One of the clearest examples is the recent Life magazine article entitled “Plot to Get Whitey” (June 10), in which the author (and an accompanying editorial) blows the trumpet for the “leading spokesmen” for the new Black militants, Leroi Jones and Dan Watts (editor of Liberator). Of course, neither live in Harlem, have a base in Harlem or do any political work in Harlem. But the ruling class finds them useful because they make extreme statements, are in no position to carry their “threats” out, and serve the purpose of “justifying” repressive measures used against Black people.
To further “substantiate” his charges, the author of the Life article quotes extensively from unnamed members of RAM – the Revolutionary Action Movement – which disbanded at least a year ago.
Following Life’s example, the N.Y. Times (July 3) ran a long article under the title “Black Nationalists Gain More Attention In Harlem.” The Times writer disagreed with the Life writer, and was really going to dig down deep and get at the bottom of the story. And what did he come up with? A list of the exponents of “Black Power” – featuring some of the most reactionary nationalists to be found In Harlem (who are all, by the way, working for the government through Haryou)...Some of the other organizations mentioned, however, do play a positive role in the Harlem community.
There is a legitimate, progressive nationalism developing among the Black people. SNCC and its leadership has given it a slogan – “Black Power” – and the U.S. rulers are now out to see if they can contain or control it. Two-bit, so-called “leaders” have now come out in support of the slogan, even though many of them have distorted concepts of what the words mean. Even some of the basically pacifist-reformist organizations have voiced support. The Black people must be vigilant, because the purpose of some of these organizations and individuals is to serve as a “fifth column” in the Black people’s movement. We will know by their deeds how much they really believe in and are ready to support Black Power, and we will judge by their actions their claims of belief in self-defense.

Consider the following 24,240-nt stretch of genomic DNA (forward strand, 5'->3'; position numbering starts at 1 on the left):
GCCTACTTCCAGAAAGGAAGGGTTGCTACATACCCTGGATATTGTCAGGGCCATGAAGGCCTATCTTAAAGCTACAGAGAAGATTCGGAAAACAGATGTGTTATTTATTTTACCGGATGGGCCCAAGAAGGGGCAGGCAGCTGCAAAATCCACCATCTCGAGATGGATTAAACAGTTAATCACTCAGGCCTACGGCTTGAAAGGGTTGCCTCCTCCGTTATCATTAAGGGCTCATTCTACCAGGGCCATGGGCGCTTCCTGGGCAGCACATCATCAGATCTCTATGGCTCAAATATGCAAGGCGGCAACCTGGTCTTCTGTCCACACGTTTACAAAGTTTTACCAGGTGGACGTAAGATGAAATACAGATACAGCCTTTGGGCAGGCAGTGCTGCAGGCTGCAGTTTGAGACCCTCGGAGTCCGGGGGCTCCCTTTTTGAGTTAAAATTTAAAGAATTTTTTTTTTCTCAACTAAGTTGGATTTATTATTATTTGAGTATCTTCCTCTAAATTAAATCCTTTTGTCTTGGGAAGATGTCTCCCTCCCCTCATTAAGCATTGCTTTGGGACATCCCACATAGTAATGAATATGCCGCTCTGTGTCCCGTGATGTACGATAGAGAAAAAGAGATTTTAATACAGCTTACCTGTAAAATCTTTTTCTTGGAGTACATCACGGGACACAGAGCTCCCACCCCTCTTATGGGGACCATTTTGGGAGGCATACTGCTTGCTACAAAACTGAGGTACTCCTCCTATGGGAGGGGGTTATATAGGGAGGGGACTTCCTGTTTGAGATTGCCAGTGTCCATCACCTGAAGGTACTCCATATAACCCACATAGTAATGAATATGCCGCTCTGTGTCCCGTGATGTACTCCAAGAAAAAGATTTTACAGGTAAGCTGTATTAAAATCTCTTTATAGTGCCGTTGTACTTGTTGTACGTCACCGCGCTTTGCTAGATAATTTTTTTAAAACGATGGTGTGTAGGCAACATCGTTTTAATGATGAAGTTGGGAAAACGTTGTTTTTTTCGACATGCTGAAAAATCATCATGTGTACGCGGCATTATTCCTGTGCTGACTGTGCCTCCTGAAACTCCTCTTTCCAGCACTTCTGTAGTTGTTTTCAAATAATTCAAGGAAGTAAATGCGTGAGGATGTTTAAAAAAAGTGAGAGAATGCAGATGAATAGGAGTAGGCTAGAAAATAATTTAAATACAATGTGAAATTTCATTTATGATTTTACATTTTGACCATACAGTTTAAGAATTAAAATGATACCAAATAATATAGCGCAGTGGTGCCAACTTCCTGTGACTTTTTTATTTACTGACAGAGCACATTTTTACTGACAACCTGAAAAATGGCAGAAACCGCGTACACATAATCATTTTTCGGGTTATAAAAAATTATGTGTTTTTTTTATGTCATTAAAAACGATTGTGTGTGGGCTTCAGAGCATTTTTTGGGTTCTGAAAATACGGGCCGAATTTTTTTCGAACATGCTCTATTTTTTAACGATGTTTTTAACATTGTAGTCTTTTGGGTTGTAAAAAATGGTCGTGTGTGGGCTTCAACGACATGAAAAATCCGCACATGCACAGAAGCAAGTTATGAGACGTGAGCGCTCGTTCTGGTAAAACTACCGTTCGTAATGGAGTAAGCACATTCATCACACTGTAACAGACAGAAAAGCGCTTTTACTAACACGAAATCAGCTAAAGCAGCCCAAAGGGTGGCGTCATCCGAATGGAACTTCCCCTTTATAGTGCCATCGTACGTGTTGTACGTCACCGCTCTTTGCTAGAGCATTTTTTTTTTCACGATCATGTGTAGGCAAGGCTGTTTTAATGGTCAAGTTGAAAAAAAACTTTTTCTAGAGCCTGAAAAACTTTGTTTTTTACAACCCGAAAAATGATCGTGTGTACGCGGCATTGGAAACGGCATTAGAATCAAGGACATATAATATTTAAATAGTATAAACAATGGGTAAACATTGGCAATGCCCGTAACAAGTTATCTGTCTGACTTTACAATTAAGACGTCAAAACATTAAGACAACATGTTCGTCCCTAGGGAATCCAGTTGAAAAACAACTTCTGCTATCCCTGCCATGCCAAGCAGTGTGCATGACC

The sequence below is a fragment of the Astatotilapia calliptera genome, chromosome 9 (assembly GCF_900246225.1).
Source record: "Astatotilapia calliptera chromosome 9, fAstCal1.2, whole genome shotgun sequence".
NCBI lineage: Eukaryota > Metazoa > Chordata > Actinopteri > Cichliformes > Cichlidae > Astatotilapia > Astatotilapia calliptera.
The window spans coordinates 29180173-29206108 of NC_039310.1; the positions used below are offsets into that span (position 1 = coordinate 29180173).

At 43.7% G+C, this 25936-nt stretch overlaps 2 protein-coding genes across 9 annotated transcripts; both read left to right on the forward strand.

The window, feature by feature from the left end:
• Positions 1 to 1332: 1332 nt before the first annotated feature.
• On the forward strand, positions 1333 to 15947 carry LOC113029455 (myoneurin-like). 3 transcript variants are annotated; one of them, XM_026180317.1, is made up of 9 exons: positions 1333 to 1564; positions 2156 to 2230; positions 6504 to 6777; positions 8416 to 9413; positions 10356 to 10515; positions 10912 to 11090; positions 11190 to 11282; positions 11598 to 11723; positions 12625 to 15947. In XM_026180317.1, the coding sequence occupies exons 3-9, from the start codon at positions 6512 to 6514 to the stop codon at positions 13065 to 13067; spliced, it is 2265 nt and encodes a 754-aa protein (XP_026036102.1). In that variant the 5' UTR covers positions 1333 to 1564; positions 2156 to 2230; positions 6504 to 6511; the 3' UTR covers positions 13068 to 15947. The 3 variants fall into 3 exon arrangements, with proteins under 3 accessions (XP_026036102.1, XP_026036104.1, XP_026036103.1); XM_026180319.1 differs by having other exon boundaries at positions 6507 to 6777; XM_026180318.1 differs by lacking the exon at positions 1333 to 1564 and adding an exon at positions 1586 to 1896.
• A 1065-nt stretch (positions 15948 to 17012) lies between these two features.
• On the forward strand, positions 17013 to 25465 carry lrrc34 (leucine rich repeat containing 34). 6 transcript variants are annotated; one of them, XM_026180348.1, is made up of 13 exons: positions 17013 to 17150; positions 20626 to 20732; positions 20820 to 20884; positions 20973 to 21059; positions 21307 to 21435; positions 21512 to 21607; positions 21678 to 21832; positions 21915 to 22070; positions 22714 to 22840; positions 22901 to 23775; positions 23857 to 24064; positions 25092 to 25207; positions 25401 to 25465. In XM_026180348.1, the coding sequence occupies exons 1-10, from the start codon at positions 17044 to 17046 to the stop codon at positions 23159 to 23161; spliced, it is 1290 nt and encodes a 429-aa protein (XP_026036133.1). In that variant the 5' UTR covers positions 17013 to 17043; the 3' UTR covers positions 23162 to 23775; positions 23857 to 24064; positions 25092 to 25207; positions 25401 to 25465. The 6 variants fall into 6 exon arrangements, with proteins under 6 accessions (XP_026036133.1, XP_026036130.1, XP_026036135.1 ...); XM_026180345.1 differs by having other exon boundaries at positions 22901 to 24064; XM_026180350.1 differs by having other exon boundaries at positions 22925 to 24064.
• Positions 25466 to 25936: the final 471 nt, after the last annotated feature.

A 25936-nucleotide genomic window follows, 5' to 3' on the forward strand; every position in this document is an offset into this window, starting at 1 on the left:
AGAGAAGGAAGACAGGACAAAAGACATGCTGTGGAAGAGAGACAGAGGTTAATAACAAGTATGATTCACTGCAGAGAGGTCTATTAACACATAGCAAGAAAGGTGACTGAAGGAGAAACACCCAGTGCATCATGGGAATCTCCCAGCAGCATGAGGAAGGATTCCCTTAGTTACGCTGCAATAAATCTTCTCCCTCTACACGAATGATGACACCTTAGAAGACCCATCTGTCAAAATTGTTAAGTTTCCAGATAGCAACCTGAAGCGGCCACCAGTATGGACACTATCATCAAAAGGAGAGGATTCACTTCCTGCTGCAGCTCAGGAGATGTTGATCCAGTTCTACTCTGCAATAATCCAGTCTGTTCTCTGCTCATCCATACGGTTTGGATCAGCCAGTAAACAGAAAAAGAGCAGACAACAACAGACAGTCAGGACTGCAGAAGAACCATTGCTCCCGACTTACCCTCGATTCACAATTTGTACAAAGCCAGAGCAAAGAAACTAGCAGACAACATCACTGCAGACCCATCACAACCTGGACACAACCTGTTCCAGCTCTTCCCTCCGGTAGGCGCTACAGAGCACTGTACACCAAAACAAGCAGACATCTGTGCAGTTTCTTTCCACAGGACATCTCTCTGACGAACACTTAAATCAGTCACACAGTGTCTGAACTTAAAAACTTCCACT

If “Black Power” means building a Black united front-type organization – we support it!
If “Black Power” means that in those areas where the Black people are a majority they should control their destiny – we support it!
If “Black Power” means that when we are attacked by the racists, fascists and their organizations, we should strike back ten-fold – then we support it and will do anything in our power to make it live and grow Into a reality.
SNCC has the duty and obligation, since it has advanced the slogan, to spell out in clear and unequivocal terms what it means. We have advanced past the stage of supporting slogans – we must now support programs!